First, re-read them. If it has been years, you might want to refresh yourself about them. Then decide what you want to do with them. Are they stories you could see publishing? Or has your voice and talent level risen since you wrote them? In the former scenario, you're next step is to find an honest and helpful critique partner and then an agent. In the latter, rewrite the story. Change it up, make it even better. Or just set it aside and have the story just for you. There is nothing work with having a story that is "for your eyes only".
Take them out and read them again yourself. If you like them, get another opinion. If necessary, revise them. I wrote the first draft of Dream or Destiny 10 years ago; the manuscript went through numerous revisions over the years with long periods of being hidden away and forgotten. Yet I finally got it published and am so glad I did. You may have the same experience.
If there is anything in life you have a passion to do I say go for it. You only live once and you never know who you might inspire along the way.
Put them all on your computer, if you do not have them in already. Scan them in, type them in, whatever. Put them in your favorite word processor and format them. If they are short stories, I mean. Format them, put them in a good, readable font, put a table of contents, write a title page, put a neat header or photos, if you want, add page numbers and put upload it to LULU or Cafe Press. Those are the two sites that I am pretty sure do not have a set-up fee. Then order a couple of copies and give them away. Or sell them. You never know. Marketing is the difficult part on a budget.
Re-read them. See if there is anything salvageable. The children's chapter book I'm working on right now is a re-write of a short story I wrote when I was 13. The plot was decent, the characters interesting; it just needed expanding, and some of the scenes cut out.
Put it out there. Let people read it. You never know what can happen until you try.
Have a fresh look at them. I believe Margaret Mitchell handed her work to her publisher in an old suitcase, so you never know your luck!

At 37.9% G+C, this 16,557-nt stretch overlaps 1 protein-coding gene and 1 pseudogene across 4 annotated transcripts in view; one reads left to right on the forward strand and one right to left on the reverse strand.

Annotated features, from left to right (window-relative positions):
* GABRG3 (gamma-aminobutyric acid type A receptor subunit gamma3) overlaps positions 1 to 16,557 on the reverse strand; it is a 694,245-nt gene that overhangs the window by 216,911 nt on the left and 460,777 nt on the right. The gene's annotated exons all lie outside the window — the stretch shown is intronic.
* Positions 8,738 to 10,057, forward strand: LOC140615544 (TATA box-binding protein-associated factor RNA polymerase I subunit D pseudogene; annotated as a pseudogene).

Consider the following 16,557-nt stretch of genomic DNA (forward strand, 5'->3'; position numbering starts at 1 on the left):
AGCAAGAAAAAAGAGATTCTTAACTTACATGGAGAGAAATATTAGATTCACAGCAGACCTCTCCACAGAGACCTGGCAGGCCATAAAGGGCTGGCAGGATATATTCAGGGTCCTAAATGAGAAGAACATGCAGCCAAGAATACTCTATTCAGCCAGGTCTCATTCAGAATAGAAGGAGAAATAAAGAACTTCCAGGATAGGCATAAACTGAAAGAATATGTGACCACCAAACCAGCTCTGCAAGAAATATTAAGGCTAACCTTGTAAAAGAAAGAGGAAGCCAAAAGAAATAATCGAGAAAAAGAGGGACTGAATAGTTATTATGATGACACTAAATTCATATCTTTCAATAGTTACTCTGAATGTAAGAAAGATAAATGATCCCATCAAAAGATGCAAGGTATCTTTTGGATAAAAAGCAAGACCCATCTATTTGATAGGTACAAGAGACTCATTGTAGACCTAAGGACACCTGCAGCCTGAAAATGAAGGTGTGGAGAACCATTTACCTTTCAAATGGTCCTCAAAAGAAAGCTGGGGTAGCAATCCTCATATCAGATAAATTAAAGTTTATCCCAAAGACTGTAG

if they are good show them to someone
SAVE them. I ended up losing much of my early work, including three finished novels I wrote while in high school. I mourn those! Not that they'd have ever been publishable, but probably I could have used them in some way, even as inspiration for the adult author. But then, that's me. I do know some people make bonfires, but maybe because I have lost so much, I grieve when I hear that.
I recommend your burn them. They were obviously no good. Move on.
If they are really awful, trash them. If they are good, submit them to magazines to build a resume of publication credits for your writing career.
Don't hide your light under a bushel! You never know what will happen, or as Lemmy from Motorhead says, "Run it up the flagpole and see who salutes it."
If you don't want to share them, don't. Writing is a personal thing to some people. If you are basically a shy, retiring individual, having someone read your work might be too intimidating. Some people have very think skin and can't take criticism. If that's the case, you're going to have a hard time in the publishing field. It is not a gentle profession. Some agents, editors, and reviewers can be brutal. You have to really want...and LOVE...to write in order to put your work out there. If you don't think you can take the heat, stay out of the kitchen.
As for what to do with all those things you've written: treasure them. Take them out, work on them, revise them, make them as good as you can. Buy a program like WhiteSmoke and run it through the editing process to see where all your mistakes are. Hone the story some more until you have as fine a point on it as you can. THEN, if you still want to, NEED to put it out there, then find an impartial reader or two to take a look at it before you sub it to a professional publisher or agent. Where most fledgling writers go wrong is by skipping some of those steps. They are just asking to have the book returned with a 'thanks-but-n-thanks' form letter.
If you are serious about your writing and want to make a career of it, read everything you can in the genre in which you're writing; study grammar manuals; and then get a tape recorder and read the first chapter into the mic. If when you play it back it sounds stilted, it's time for a revision.
Ponder over them, nurse them, give them new life. They are your puppies and worth playing around with. My first novels were trash! I re-worked them for several years and now finally they are being published. Never give up on your work. You wrote it, now re-write them and show the world what you can do!
Please show them to someone. If that person lets you down, show them to someone else. Give up and you're sure to fail.